blessed words by John O’Donohue
blessed words by John O’Donohue
You know what love is?
It is all kindness, generosity.
Rumi “Whispers of the Beloved”
Translated by Maryam Mafi and Azima Melita Koln
the moment of impact
This deserves to be shared because it’s unlikely you’ll hear what the Kiwi students have been up to in quake-shattered Christchurch: an extract from a heart-warming personal email from a dear friend writing to me in Australia (where this moment finds me) from New Zealand …
Incredible that there are now 700 rescue workers from various countries helping out in Christchurch. I think on top of that another contingent of police from Oz arrived. They got a rousing reception at the airport and the generosity is truly amazing.
My mind boggles at the organisation that is coping with where they’re all housed, fed, and rostered. It’s a real United Nations and thank goodness the powers that be accepted so many offers.
You might have heard that 18,000 uni students have formed an ‘army’ and are out with shovels and spades clearing silt, helping out where they can.
Then the Dunedin students got together and have gotten up to 10,000 lunches organised to keep the students going.
Wonderful heart-warming deeds and it brings the emotion high just watching.
The Mayor… [Bob Parker] what a guy huh? He’s never short of the right words, nor praise, nor down to earthness, just an absolute gem. Some of the people interviewed (the professionals from various teams) speak so articulately and calmly despite being interviewed time and time again. They’re all so patient and accommodating.
This is what love is: kindness, generosity, patience, calmness, and Presence – that wondrous capacity we all possess to remain wholly at-one with the actuality of the present moment.
Dust and death and disaster. The Beloved assumes all guises and invites every possible response, while remaining unshaken, unshattered and unchanged. This unknowable changelessness is our only safe haven.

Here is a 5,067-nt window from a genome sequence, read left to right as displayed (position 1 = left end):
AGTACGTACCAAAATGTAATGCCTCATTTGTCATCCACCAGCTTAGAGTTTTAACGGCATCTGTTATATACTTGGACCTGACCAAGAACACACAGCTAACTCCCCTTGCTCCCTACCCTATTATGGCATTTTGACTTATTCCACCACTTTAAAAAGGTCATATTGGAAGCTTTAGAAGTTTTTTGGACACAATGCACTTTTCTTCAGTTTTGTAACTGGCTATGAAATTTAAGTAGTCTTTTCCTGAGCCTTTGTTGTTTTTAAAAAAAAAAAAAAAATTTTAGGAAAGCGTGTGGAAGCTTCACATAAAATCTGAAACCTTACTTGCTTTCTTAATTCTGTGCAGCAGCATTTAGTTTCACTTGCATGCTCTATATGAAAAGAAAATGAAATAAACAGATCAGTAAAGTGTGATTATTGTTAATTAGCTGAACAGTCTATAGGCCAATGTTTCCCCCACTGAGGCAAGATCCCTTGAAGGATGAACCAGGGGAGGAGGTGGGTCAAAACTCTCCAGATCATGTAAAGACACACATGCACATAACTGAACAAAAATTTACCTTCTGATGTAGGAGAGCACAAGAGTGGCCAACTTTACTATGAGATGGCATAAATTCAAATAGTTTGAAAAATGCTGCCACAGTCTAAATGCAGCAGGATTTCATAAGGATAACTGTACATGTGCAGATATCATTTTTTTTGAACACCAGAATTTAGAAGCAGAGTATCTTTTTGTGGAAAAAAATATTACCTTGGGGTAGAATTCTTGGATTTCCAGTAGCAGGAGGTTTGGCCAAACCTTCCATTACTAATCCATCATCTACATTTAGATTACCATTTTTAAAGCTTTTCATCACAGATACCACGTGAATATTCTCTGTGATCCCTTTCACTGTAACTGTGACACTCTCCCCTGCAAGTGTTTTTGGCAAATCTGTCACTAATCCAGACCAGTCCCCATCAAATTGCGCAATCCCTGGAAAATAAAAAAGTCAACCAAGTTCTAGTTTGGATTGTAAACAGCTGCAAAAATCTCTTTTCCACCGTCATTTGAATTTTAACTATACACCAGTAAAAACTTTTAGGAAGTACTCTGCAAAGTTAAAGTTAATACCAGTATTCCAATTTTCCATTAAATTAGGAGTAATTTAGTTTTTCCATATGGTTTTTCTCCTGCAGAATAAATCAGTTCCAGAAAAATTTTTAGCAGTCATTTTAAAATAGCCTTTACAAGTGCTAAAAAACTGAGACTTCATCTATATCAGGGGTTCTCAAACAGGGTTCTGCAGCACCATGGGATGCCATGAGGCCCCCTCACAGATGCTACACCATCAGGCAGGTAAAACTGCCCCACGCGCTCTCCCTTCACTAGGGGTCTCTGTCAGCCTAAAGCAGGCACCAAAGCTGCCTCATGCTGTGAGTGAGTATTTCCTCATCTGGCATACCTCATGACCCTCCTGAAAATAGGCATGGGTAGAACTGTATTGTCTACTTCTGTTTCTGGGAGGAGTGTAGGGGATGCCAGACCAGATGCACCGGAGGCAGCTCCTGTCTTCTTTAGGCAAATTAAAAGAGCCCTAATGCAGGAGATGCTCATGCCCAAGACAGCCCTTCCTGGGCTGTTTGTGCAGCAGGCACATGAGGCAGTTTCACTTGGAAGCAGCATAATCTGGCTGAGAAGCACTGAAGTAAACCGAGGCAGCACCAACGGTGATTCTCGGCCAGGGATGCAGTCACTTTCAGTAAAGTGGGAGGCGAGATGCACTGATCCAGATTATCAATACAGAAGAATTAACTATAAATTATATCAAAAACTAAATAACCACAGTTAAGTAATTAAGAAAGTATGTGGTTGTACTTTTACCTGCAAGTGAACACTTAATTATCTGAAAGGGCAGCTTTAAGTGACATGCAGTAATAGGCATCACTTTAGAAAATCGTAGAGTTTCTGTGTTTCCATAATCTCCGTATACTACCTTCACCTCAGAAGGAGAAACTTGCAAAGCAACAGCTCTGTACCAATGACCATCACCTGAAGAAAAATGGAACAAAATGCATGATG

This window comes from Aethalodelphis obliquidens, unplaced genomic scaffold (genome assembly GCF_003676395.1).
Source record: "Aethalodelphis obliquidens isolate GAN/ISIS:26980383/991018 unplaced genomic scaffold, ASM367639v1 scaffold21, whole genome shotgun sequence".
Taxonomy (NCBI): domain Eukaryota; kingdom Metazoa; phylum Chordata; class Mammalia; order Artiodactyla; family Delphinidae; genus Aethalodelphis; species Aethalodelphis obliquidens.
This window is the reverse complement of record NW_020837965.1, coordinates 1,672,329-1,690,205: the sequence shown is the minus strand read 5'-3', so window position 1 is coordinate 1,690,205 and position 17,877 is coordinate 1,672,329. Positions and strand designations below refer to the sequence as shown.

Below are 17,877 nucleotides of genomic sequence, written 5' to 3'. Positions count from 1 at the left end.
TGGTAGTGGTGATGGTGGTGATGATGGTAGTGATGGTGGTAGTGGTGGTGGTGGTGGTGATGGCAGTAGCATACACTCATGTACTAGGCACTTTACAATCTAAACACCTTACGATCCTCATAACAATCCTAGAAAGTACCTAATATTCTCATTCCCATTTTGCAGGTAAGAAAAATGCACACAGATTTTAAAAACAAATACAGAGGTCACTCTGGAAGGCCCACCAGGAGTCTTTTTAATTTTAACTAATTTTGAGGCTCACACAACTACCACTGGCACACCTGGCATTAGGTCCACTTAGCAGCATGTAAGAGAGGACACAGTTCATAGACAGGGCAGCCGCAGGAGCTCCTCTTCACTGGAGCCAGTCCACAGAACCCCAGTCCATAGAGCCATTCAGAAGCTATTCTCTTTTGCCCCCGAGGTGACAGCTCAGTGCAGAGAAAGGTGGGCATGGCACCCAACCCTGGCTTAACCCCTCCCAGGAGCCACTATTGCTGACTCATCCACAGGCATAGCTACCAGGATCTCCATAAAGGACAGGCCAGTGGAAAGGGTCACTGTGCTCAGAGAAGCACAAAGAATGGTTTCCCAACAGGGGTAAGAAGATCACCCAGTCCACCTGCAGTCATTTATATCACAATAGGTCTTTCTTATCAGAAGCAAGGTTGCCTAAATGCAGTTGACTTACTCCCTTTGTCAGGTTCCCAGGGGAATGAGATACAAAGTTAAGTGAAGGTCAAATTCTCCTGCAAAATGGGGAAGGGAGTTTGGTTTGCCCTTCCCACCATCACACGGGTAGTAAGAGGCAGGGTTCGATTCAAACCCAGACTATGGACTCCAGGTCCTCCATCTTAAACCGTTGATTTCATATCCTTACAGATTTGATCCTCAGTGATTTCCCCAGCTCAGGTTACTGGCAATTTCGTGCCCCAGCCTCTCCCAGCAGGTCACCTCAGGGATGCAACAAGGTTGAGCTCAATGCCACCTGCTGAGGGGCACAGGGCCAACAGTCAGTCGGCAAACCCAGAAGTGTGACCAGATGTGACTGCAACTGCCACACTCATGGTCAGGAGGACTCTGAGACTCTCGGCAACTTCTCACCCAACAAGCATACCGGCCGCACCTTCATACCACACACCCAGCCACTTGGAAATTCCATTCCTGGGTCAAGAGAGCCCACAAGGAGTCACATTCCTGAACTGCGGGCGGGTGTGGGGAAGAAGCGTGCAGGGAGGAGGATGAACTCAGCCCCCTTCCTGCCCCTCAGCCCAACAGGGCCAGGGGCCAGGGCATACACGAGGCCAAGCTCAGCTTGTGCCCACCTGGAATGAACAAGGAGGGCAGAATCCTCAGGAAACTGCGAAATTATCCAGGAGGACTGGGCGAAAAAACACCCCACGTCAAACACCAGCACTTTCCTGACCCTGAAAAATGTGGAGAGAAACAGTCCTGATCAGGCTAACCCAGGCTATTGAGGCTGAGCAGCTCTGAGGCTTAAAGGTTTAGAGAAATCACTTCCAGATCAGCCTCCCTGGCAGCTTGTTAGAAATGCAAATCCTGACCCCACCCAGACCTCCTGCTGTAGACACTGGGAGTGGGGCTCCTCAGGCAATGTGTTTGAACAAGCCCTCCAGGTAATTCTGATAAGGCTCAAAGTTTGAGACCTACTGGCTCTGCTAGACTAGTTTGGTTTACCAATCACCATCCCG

Mark Hathaway has generously given me permission to post versions of the Aramaic Lord’s Prayer, or Jesus Prayer, published on his website: www.visioncraft.org These renditions are based on his studies with Saadi Neil Douglas-Klotz, whose website is www.abwoon.com.
Mark is an author, web designer, and freelance “ecologian” studying the inter-relationships between ecology, economics, spirituality, and cosmology. His latest book, co-authored with Leonardo Boff, is called The Tao of Liberation – Exploring the Ecology of Transformation; please go to www.taoofliberation.com/Home.aspx for more information.
For those interested in learning more about the Aramaic version of Jesus’ sayings, Prayers of the Cosmos by Neil Douglas-Klotz (Harper and Row, 1990) is highly recommended.
O Divine Womb,
birthing forth the river of blessing which runs through all,
Soften the ground of our being,
and hallow in us a space for the planting of thy presence.
In our depths,
sow thy seed with its greening-power
that we might be midwives to thy Reign.
Then, let each of our actions
bear fruit in accordance with Thy desire.
Impart to us the wisdom to bring forth the gifts of the earth
and share them daily according to the needs of each being,
And restore that which has been usurped
by injustice to its rightful owners,
as we restore to others that which is not our own.
Do not let us be seduced
by that which would divert us from our purpose,
but make us sensitive to the moment at hand.
For from Thy fertile soil is born the creativity,
the life-energy, and the dance,
from birthing to birthing. Ameyn
Isabel Lilian Turner
26 October 1914 – 12 January 2011
The last of the ancient aunties has been fittingly farewelled. It was a small, simple, and serene funeral. Dying at 96 of plain weariness after a healthy creative life was cause for celebration and joy, yet we felt the quiet ache of her absence as well.
Included in the service was the recitation of The Lord’s Prayer, a mainstay and inspiration for so many souls. As I recited the lines I couldn’t help but inwardly offer up a different version, one that I learned many years ago. It’s a rendition from the Aramaic language, the tongue spoken by Jesus himself.